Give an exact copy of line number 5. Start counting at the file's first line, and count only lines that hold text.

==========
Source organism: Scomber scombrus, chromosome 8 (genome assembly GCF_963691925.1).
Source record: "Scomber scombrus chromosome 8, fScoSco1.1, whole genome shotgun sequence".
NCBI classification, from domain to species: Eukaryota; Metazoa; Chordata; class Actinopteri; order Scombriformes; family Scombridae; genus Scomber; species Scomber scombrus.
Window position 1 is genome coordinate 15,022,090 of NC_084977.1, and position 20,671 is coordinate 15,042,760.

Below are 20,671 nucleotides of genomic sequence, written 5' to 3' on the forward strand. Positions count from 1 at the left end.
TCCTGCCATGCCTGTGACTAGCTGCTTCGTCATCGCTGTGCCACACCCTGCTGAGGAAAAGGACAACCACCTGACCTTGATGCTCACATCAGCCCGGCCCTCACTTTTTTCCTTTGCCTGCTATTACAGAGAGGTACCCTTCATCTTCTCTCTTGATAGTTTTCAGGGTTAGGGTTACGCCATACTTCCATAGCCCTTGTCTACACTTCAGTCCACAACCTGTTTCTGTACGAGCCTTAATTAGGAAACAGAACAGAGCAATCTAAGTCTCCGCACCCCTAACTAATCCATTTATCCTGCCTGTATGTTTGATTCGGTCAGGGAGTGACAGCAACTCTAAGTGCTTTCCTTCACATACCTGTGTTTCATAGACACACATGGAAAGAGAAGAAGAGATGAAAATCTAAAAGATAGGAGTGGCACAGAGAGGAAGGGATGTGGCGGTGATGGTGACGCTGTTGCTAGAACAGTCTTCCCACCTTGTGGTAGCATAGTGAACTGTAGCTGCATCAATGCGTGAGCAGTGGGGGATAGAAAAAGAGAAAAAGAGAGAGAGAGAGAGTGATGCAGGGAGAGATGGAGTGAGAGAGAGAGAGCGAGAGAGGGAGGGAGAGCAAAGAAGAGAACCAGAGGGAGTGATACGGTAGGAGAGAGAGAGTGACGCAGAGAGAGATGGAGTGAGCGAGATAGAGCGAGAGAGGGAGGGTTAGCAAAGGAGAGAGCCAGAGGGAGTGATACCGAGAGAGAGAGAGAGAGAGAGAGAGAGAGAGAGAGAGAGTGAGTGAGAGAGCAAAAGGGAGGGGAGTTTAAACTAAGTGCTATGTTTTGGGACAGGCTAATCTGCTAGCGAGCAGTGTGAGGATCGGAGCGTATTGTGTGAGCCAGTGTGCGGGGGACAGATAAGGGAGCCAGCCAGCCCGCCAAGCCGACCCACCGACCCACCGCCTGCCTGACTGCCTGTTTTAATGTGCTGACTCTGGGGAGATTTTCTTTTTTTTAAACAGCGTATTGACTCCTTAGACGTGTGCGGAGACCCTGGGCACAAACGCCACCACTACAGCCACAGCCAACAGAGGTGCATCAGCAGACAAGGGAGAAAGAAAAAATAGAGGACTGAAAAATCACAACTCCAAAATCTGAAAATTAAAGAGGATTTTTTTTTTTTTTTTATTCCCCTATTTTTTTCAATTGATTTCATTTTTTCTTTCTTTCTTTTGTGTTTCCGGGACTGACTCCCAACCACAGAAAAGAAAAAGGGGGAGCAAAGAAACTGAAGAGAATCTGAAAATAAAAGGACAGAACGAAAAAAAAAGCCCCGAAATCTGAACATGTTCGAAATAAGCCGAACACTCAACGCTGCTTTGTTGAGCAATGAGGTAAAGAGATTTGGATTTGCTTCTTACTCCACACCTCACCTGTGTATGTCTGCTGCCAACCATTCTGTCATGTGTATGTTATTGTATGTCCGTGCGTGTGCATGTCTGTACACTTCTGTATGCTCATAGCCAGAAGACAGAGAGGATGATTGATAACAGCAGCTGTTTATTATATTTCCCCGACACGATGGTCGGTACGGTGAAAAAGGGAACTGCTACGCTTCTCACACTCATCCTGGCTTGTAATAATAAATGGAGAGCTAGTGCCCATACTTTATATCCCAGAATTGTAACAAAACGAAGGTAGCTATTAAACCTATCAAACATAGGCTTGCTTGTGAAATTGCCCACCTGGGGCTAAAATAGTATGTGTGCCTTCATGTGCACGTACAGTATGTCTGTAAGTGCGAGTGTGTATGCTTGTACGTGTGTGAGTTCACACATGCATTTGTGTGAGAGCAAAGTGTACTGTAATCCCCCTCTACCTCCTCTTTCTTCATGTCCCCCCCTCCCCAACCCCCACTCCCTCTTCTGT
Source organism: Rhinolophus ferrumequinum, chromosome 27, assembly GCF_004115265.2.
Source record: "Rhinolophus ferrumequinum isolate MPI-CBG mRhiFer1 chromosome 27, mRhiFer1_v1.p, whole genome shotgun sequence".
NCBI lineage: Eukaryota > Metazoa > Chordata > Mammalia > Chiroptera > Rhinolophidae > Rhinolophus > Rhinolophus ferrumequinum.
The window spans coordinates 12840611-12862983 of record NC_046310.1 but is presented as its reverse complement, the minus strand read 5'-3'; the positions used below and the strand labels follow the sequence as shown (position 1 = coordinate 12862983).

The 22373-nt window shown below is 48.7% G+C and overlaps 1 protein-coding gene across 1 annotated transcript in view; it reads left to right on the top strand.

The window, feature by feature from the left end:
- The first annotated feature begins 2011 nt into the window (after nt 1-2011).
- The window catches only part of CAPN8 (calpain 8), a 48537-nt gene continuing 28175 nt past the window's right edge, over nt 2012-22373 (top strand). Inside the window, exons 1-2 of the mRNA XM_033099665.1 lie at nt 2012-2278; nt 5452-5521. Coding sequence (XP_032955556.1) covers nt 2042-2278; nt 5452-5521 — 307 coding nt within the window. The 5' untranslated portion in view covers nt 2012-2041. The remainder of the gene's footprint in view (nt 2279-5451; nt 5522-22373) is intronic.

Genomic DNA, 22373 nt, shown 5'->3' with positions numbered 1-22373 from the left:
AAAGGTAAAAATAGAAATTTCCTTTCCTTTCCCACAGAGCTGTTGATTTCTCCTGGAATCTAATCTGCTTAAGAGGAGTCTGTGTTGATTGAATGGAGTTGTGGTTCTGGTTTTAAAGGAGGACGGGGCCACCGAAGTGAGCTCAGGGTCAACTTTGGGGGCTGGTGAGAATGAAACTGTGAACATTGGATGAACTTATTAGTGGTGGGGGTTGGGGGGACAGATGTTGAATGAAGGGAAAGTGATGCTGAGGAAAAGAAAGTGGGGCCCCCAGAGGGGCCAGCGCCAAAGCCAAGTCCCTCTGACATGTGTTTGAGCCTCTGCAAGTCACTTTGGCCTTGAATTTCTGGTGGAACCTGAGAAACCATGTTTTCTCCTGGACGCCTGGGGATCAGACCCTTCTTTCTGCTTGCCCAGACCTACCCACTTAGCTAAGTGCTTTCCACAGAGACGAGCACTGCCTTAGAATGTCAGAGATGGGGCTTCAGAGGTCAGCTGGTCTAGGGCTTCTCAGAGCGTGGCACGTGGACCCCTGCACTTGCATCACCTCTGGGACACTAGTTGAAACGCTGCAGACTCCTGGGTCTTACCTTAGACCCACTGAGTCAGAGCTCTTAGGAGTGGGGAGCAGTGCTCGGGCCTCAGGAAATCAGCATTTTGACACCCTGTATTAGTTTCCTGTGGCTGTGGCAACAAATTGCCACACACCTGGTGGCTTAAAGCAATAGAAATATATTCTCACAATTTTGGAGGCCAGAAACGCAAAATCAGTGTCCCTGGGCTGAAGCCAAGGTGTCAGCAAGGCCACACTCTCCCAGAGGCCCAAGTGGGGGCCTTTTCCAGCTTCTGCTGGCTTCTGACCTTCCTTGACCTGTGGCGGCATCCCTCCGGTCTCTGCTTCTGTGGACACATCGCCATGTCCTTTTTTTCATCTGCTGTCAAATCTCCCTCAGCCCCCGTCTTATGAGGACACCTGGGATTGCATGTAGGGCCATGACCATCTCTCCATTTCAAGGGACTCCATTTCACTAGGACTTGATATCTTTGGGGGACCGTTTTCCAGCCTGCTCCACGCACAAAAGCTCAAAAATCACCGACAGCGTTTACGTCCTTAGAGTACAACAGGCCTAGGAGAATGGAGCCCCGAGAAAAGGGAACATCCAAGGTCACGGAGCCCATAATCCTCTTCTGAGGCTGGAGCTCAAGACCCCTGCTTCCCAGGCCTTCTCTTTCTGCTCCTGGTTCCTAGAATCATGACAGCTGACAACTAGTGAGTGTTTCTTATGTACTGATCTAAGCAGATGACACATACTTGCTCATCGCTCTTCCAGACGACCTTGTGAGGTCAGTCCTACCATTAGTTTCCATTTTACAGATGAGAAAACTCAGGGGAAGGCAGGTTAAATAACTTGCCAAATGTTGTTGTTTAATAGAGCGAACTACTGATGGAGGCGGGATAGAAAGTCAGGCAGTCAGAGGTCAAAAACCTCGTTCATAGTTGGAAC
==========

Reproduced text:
Below are 20,671 nucleotides of genomic sequence, written 5' to 3' on the forward strand. Positions count from 1 at the left end.